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Joys Of Motherhood Paperback – Apr 27 2000


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Product Details

  • Paperback: 1 pages
  • Publisher: George Braziller Pub'rs (April 27 2000)
  • Language: English
  • ISBN-10: 0807609501
  • ISBN-13: 978-0807609507
  • Product Dimensions: 1.8 x 14.6 x 20.3 cm
  • Shipping Weight: 295 g
  • Average Customer Review: 4.4 out of 5 stars  See all reviews (12 customer reviews)
  • Amazon Bestsellers Rank: #209,397 in Books (See Top 100 in Books)


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1 of 1 people found the following review helpful By Emily McLeod on April 16 2006
Format: Paperback
The writing is so straightforward and appears simple but there is so much depth in the novel. It's an easy read and one of the most pleasurable books I've read in a long time! I would recommend it to anyone.
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1 of 1 people found the following review helpful By A Customer on Jan. 23 2003
Format: Paperback
I had to read this book for my World Lit. class in college. I must say it is one of the best books I have ever read. Easy to follow from begining to end, I did not want to put it down. I recommend this to everyone.
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1 of 1 people found the following review helpful By Eunice P. Ave on March 15 2000
Format: Paperback
This is a well-told story of a beloved girl child from a traditional Nigerian village family in the early to mid twentieth century who grows to womanhood. It chronicles the twists and turns her life takes when she is married and fails to conceive. She is judged to be the thing that is only spoken of in whispers -- barren. The protagonist, Nnu Ego, is first revealed as a simple woman who wants to fulfill the traditional role of wife and mother. Her first husband judges her unworthy in her barrenness and returns her to her family in disgrace. She is then married off to an older man who earns his living as a domestic worker for a white couple in the city. She is at least a wife, if not a mother. Lo and behold, she is not barren and conceives children with this man. She must and does find work as a petty trader to support her children, which is urgent because her husband's income is inadequate to feed his family. Nnu Ego must also do without the traditional supports for her position that could be found in village life. Like many third world women, she finds that she has all of the myriad responsibilities of wife and motherhood, with little of the rights and honors that would normally be bestowed on her as the chief or first wife. Her problems are manifold; she and her children almost die of starvation when her husband goes away to fight in the European war. He marries another wife on a seeming whim as is his right. They are all housed in one room in the servant's quarters. The second wife must also scrape to survive and she and Nnu Ego are ever locked in a battle of wills while at the same time trying to maintain their dignity and feed and educate their children even though they are illiterates themselves.Read more ›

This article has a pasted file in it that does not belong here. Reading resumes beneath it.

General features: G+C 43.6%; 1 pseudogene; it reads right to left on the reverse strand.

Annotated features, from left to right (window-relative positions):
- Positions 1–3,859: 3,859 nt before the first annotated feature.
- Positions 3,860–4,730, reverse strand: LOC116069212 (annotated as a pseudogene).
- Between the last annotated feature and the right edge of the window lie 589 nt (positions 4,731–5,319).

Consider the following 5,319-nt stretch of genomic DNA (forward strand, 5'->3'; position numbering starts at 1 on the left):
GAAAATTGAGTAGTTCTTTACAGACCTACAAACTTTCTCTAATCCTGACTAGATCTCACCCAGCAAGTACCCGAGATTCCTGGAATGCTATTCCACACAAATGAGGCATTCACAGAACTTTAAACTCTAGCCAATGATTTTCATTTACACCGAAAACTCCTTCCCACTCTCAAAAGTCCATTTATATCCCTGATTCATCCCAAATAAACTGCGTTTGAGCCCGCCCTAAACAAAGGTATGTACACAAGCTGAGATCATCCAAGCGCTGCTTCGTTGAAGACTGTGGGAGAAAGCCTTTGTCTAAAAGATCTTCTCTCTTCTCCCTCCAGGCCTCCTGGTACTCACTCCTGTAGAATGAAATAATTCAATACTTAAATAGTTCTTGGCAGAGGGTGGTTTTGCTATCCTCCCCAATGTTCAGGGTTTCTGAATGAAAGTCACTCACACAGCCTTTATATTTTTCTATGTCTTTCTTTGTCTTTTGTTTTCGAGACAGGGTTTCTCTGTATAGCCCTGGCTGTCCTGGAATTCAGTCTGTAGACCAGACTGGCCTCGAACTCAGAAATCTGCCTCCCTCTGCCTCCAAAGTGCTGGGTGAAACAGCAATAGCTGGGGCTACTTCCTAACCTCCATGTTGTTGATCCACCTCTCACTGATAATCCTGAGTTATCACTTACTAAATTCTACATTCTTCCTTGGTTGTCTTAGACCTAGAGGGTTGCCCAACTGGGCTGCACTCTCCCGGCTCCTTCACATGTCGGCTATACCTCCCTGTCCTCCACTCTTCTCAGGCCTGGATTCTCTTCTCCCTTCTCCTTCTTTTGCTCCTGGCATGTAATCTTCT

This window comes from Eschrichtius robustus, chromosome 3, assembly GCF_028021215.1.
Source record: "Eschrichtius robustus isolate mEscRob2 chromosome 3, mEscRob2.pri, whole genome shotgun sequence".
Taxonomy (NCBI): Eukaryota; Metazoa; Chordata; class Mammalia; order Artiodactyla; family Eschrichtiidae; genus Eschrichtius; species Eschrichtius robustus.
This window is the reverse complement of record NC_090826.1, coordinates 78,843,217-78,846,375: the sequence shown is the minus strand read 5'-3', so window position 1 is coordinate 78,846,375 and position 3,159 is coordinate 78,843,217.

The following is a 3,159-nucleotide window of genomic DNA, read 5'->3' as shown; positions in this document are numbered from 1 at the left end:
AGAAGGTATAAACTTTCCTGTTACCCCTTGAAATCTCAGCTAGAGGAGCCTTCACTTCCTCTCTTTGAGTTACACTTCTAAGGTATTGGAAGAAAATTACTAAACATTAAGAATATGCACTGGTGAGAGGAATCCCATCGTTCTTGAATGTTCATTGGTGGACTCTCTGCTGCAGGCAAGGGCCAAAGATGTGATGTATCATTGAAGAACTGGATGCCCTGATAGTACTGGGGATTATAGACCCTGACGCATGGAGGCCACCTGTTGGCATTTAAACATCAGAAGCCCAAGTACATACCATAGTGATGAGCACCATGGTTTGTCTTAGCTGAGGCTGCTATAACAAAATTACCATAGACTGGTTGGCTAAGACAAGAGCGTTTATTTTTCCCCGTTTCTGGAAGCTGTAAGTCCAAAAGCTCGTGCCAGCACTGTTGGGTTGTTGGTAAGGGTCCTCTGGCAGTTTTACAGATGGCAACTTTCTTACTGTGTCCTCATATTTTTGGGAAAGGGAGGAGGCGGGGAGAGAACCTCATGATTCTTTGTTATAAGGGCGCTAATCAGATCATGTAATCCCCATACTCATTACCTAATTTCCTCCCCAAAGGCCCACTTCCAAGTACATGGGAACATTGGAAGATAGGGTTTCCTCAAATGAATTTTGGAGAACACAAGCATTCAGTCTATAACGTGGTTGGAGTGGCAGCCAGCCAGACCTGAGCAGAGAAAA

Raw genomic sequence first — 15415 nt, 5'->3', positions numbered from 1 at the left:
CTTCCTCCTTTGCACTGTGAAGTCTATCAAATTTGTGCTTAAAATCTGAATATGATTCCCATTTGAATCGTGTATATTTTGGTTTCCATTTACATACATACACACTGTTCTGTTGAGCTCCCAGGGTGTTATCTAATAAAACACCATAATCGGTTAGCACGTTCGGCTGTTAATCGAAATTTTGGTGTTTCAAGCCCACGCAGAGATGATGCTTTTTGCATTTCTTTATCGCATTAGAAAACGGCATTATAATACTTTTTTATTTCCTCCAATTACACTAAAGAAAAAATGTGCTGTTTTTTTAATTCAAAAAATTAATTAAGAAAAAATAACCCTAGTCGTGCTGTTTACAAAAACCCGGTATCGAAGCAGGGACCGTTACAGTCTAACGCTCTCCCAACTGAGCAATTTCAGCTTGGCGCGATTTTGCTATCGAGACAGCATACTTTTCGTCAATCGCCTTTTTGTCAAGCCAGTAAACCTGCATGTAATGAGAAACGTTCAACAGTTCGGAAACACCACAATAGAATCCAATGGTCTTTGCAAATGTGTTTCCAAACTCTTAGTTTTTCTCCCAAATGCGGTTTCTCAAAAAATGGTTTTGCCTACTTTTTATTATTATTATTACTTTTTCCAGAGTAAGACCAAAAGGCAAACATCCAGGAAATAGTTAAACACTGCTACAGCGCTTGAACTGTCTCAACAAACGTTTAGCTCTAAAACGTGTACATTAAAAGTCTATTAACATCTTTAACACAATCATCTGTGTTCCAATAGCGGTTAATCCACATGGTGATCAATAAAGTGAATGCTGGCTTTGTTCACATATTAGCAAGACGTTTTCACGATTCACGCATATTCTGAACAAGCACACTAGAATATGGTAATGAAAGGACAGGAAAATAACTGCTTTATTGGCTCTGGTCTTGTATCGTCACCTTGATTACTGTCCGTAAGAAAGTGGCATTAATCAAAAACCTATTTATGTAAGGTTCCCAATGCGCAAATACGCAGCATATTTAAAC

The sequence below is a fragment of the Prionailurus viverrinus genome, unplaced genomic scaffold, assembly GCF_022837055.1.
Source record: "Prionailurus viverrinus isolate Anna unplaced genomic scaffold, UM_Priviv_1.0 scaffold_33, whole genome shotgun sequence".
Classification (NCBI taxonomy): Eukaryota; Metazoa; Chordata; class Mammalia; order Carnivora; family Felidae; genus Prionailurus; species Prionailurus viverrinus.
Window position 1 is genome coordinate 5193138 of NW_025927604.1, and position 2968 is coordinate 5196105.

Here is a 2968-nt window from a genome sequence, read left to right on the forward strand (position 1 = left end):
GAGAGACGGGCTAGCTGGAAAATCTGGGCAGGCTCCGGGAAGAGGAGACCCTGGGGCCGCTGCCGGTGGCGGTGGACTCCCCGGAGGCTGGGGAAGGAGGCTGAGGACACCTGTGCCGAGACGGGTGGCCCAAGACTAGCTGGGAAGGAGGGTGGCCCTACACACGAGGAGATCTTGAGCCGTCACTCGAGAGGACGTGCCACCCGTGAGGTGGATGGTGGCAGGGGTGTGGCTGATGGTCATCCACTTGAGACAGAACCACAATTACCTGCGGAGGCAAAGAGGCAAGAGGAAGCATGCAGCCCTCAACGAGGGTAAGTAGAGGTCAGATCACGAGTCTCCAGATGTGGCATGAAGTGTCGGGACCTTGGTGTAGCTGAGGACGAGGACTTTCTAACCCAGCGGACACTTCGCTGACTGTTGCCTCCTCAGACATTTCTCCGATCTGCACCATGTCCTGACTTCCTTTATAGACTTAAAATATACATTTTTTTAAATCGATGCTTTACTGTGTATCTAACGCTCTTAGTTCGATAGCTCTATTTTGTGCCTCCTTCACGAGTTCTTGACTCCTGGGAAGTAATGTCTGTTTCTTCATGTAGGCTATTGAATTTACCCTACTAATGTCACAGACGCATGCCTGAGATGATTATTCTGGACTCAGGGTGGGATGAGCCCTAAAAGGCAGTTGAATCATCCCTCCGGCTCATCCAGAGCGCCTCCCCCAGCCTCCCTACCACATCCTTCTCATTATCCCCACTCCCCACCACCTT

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1 of 1 people found the following review helpful By A Customer on July 6 1999
Format: Paperback
This book was exciting from the very first page to the very last. The reading was easy and the pages flew by. You could feel the emotions of every character in the story. I read this book for my World Literature class in college, the book was Wonderful:)!!!
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1 of 1 people found the following review helpful By IVYMASHA@AOL.COM on March 30 1999
Format: Paperback
An indept exposure to the challenges faced by an uneducated african woman determined to survive in colonial Nigeria. A story of a woman who went through the trials of life, first as the apple of her fathers eyes and the most sort after bride. Only to be barren and looses her husband to another woman. To hide her shame, she is married off to a man she has never met in the colonial city of Lagos (Nigeria). Read this book and see how she faces the challenges of living in a strange land and trying to abide by two different cultures. The one she was brought up in, groomed as a true African woman and the one she is forced to live in as an adultrated african, spieced with the inferior ingredients of the colonial masters.. You just might be forced to compare her with your mother. Read this book and understand the true meaning of the word MOTHER.
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1 of 1 people found the following review helpful By J. Vasilius on Nov. 5 1998
Format: Paperback
Buchi Emecheta, a Nigerian sociologist and herself a mother, writes the story of an Ibuzu woman in the years surrounding WWII. In its mix of humor and pathos, deft characterizations and evocation of Nigeria ways, the Joys of Motherhood is a seemingly simple story of a woman trapped by cultural mores and expectations, chief among them that she should find fulfillment in the joys of motherhood. Actually, the story is masterful as Emecheta succeeds in the difficult task of opening a window for the Western reader without condescension, lecturing, preaching or boring her reader. Although with great differences, the book reminded me greatly of Frank McCourt's autobiographical Angela's Ashes, and gave me much the same satisfaction.
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